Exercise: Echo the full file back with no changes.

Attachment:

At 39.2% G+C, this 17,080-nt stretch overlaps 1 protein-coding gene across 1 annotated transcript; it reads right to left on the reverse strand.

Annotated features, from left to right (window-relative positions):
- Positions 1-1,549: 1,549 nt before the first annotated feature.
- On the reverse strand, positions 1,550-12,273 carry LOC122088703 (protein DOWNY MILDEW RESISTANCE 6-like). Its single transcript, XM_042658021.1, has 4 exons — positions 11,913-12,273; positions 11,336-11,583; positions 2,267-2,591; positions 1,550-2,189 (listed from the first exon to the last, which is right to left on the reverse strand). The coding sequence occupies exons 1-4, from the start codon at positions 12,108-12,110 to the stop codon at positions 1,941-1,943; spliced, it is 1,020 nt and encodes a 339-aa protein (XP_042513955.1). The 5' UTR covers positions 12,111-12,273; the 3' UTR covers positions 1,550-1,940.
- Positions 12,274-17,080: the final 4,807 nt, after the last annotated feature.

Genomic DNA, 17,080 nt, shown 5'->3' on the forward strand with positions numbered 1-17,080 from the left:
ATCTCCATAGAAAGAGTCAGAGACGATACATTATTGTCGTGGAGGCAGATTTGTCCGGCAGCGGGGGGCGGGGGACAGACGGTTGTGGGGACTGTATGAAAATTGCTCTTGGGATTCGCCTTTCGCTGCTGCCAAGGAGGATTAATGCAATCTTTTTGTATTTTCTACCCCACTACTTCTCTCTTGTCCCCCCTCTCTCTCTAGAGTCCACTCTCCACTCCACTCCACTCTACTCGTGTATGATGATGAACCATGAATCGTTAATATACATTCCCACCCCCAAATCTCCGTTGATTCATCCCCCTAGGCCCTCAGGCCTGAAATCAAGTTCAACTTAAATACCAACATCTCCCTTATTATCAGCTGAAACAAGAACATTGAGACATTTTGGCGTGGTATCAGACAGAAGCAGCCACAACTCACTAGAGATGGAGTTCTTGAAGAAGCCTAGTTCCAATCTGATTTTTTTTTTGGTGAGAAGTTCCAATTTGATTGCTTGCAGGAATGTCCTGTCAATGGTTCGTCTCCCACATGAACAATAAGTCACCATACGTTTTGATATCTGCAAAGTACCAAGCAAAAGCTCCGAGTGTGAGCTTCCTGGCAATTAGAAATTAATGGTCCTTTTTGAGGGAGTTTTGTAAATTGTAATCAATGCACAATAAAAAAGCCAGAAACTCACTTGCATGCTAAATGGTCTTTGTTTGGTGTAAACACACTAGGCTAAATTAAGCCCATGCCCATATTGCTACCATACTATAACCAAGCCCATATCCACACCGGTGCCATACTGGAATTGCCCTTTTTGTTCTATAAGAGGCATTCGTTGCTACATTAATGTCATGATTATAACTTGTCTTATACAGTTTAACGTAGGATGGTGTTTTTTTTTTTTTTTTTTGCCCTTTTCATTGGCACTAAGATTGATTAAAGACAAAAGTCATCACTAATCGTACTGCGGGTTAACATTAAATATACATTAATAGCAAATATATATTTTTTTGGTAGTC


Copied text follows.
At 39.2% G+C, this 17,080-nt stretch overlaps 1 protein-coding gene across 1 annotated transcript; it reads right to left on the reverse strand.

Annotated features, from left to right (window-relative positions):
- Positions 1-1,549: 1,549 nt before the first annotated feature.
- On the reverse strand, positions 1,550-12,273 carry LOC122088703 (protein DOWNY MILDEW RESISTANCE 6-like). Its single transcript, XM_042658021.1, has 4 exons — positions 11,913-12,273; positions 11,336-11,583; positions 2,267-2,591; positions 1,550-2,189 (listed from the first exon to the last, which is right to left on the reverse strand). The coding sequence occupies exons 1-4, from the start codon at positions 12,108-12,110 to the stop codon at positions 1,941-1,943; spliced, it is 1,020 nt and encodes a 339-aa protein (XP_042513955.1). The 5' UTR covers positions 12,111-12,273; the 3' UTR covers positions 1,550-1,940.
- Positions 12,274-17,080: the final 4,807 nt, after the last annotated feature.

Genomic DNA, 17,080 nt, shown 5'->3' on the forward strand with positions numbered 1-17,080 from the left:
ATCTCCATAGAAAGAGTCAGAGACGATACATTATTGTCGTGGAGGCAGATTTGTCCGGCAGCGGGGGGCGGGGGACAGACGGTTGTGGGGACTGTATGAAAATTGCTCTTGGGATTCGCCTTTCGCTGCTGCCAAGGAGGATTAATGCAATCTTTTTGTATTTTCTACCCCACTACTTCTCTCTTGTCCCCCCTCTCTCTCTAGAGTCCACTCTCCACTCCACTCCACTCTACTCGTGTATGATGATGAACCATGAATCGTTAATATACATTCCCACCCCCAAATCTCCGTTGATTCATCCCCCTAGGCCCTCAGGCCTGAAATCAAGTTCAACTTAAATACCAACATCTCCCTTATTATCAGCTGAAACAAGAACATTGAGACATTTTGGCGTGGTATCAGACAGAAGCAGCCACAACTCACTAGAGATGGAGTTCTTGAAGAAGCCTAGTTCCAATCTGATTTTTTTTTTGGTGAGAAGTTCCAATTTGATTGCTTGCAGGAATGTCCTGTCAATGGTTCGTCTCCCACATGAACAATAAGTCACCATACGTTTTGATATCTGCAAAGTACCAAGCAAAAGCTCCGAGTGTGAGCTTCCTGGCAATTAGAAATTAATGGTCCTTTTTGAGGGAGTTTTGTAAATTGTAATCAATGCACAATAAAAAAGCCAGAAACTCACTTGCATGCTAAATGGTCTTTGTTTGGTGTAAACACACTAGGCTAAATTAAGCCCATGCCCATATTGCTACCATACTATAACCAAGCCCATATCCACACCGGTGCCATACTGGAATTGCCCTTTTTGTTCTATAAGAGGCATTCGTTGCTACATTAATGTCATGATTATAACTTGTCTTATACAGTTTAACGTAGGATGGTGTTTTTTTTTTTTTTTTTTGCCCTTTTCATTGGCACTAAGATTGATTAAAGACAAAAGTCATCACTAATCGTACTGCGGGTTAACATTAAATATACATTAATAGCAAATATATATTTTTTTGGTAGTC